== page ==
Canadian Journal of Nursing Informatics

Quick Response (QR) Codes

Technology in Education Column

by Dr Sandra Bassendowski

The Technology in Education column is written by one of our CNA Centennial 100 Award Winners, Dr. Sandra Bassendowski, who is a Professor at the University of Saskatchewan. Sandra recognized a need, and offered to write this important feature for the CJNI – this column is focused on how technology can be used in nursing education and by nurses in general. Sandra has been recognized by the Canadian Nurses’ Association, as well as the Saskatchewan Registered Nurses Association and the University of Saskatchewan for her inspiring, dedicated work in her educational practice.

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A couple of years ago, I heard about Quick Response (QR) Codes from a graduate nursing student who thought they might have possibilities for use in nursing education. I read a bit about the Codes at that time but could not decide where or how I could incorporate them in my teaching and learning- until now! QR-Codes are two-dimensional bar codes that can contain any alphanumeric text and often feature URLs that direct users through a process known as mobile tagging to sites where they can learn about an object, information, or place (EDUCAUSE Learning Initiative, 2009). Look around – and you will see QR-Codes in posters, menus, newspapers, business cards, billboards, and buildings, inviting you to scan and uncover the encoded information. You need to have a reader app installed on your phone but the good news is that there are several free QR reader apps.

So- how can QR-Codes be used in nursing education? The Codes “support experiential learning, bringing scholarship out of the classroom and into physical experience. They offer expanded pedagogical value in exercises that draw students into creating and contributing content…” (EDUCAUSE Learning Initiative, What are the Implications for Teaching and Learning, ¶1). Pattar (2011) suggests that educators can create QR-Codes for course resources and embed QR-Codes into slides, course material, handouts, syllabus documents, quizzes, or class downloads. In addition, educators can use QR-Codes to solicit student feedback, access RSS feeds, provide details about course assignments, or embed course notes in a QR-Code. In specific nursing education projects, students could research information about local health care organizations or institutions, write up what they have learned as part of co-creation of content, generate QR-Codes for their research, and compile a network of Codes for all students to access as part of course content. Ramsden (2008) suggests that QR-Codes can be used to gather formative feedback during a presentation or class. For instance, two QR codes can be provided to students to answer a closed (yes/no) question. To do this, students simply scan the appropriate QR code and this activity sends a message to the educator via a previously set-up web page. If required, the students could then follow up using a text message to answer an open-ended question. This method offers advantages as it quantifies the feedback and all the replies are immediate and anonymous. In clinical, educators could use the Codes to link to the policy/procedure manual, a patient teaching poster, or another site with additional information. Try installing one of the QR-Code reader apps on your phone or handheld device, scan the Code embedded in this paragraph, and it should take you to my website: http://sknurseresearchers.com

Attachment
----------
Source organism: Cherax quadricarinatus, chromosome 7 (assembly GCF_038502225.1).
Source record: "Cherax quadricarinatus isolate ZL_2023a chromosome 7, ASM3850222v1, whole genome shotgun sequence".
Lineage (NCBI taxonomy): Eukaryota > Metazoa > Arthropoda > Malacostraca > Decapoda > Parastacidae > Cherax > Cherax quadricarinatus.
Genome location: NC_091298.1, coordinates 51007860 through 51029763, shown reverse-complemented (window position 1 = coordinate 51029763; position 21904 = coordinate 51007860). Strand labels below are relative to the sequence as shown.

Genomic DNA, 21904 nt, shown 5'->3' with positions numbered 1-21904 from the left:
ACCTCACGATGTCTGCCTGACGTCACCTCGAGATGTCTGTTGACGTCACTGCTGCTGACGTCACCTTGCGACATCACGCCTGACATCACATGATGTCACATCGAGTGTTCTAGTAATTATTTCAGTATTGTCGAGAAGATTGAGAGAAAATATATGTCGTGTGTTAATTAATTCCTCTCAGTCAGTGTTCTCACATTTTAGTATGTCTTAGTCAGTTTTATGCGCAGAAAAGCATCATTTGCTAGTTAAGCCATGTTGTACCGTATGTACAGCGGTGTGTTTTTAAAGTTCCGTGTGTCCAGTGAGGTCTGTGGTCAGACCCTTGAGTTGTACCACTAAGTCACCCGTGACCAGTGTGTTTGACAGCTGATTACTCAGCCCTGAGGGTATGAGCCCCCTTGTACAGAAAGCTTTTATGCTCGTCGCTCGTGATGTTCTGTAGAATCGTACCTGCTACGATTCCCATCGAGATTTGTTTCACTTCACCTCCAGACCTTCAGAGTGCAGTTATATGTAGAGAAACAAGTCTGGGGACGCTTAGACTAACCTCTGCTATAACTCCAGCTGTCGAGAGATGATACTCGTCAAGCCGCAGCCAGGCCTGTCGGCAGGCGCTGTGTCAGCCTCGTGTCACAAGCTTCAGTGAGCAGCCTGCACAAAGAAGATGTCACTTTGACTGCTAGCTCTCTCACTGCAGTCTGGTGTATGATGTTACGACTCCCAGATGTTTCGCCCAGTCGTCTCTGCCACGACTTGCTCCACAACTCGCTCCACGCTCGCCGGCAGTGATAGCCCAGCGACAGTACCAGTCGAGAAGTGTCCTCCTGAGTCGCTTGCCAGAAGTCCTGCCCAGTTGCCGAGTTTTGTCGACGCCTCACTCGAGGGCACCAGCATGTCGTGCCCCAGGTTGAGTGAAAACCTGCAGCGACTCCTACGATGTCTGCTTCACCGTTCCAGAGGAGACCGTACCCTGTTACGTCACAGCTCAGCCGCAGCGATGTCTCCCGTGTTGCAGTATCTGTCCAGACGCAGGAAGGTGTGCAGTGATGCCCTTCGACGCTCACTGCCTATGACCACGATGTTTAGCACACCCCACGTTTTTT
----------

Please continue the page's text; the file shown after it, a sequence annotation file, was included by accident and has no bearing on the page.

If you are interested in trying to include QR-Codes in your teaching, try the following steps to include a QR-Code into your PowerPoint presentations: Publish your specific course notes on the Web, cut and paste the URL for your notes into the appropriate QR-Code generator, and click on generate. The URL will convert to a QR Code; save this image to your computer and insert the QR-Code into your PowerPoint presentation. “The idea of linking spaces to information is not new, but QR codes combine simple creation with easy access to QR code readers. As a result, QR codes might kick-start widespread thinking and innovation around information connected to locations and objects” (EDUCAUSE Learning Initiative, Why is it Significant? ¶1;Law & So, 2010). Try to think about ways that you could include QR-Codes into your teaching environment. Given the possibilities these black-and-white squares of data present, they could revolutionize your instructional strategies!

Do you have any questions about QR-Codes? (Scan the appropriate QR-Code below with the reader app). If yes, send an email to me at s.bassendowski@usask.ca with your question(s)…

References

EDUCAUSE Learning Initiative. (2009). 7 things you should know about…QR Codes. EDUCAUSE Review. Retrieved from http://net.educause.edu/ir/library/pdf/ELI7046.pdf

Law, C., & So, S. (2010). QR Codes in education. Journal of Educational Technology Development and Exchange, 3(1), 85-100. Retrieved from http://libir1.ied.edu.hk/pubdata/ir/link/pub/7-So.pdf

Pattar, S. (2011). 5 Uses of QR Codes in the Classroom. Retrieved from http://www.wiziq.com/blog/5-uses-of-qr-codes-in-the-classroom/

Ramsden, A. (2008). The use of QR codes in Education: A getting started guide for academics. Working Paper. University of Bath. Retrieved from http://opus.bath.ac.uk/11408/1/getting_started_with_QR_Codes.pdf

 

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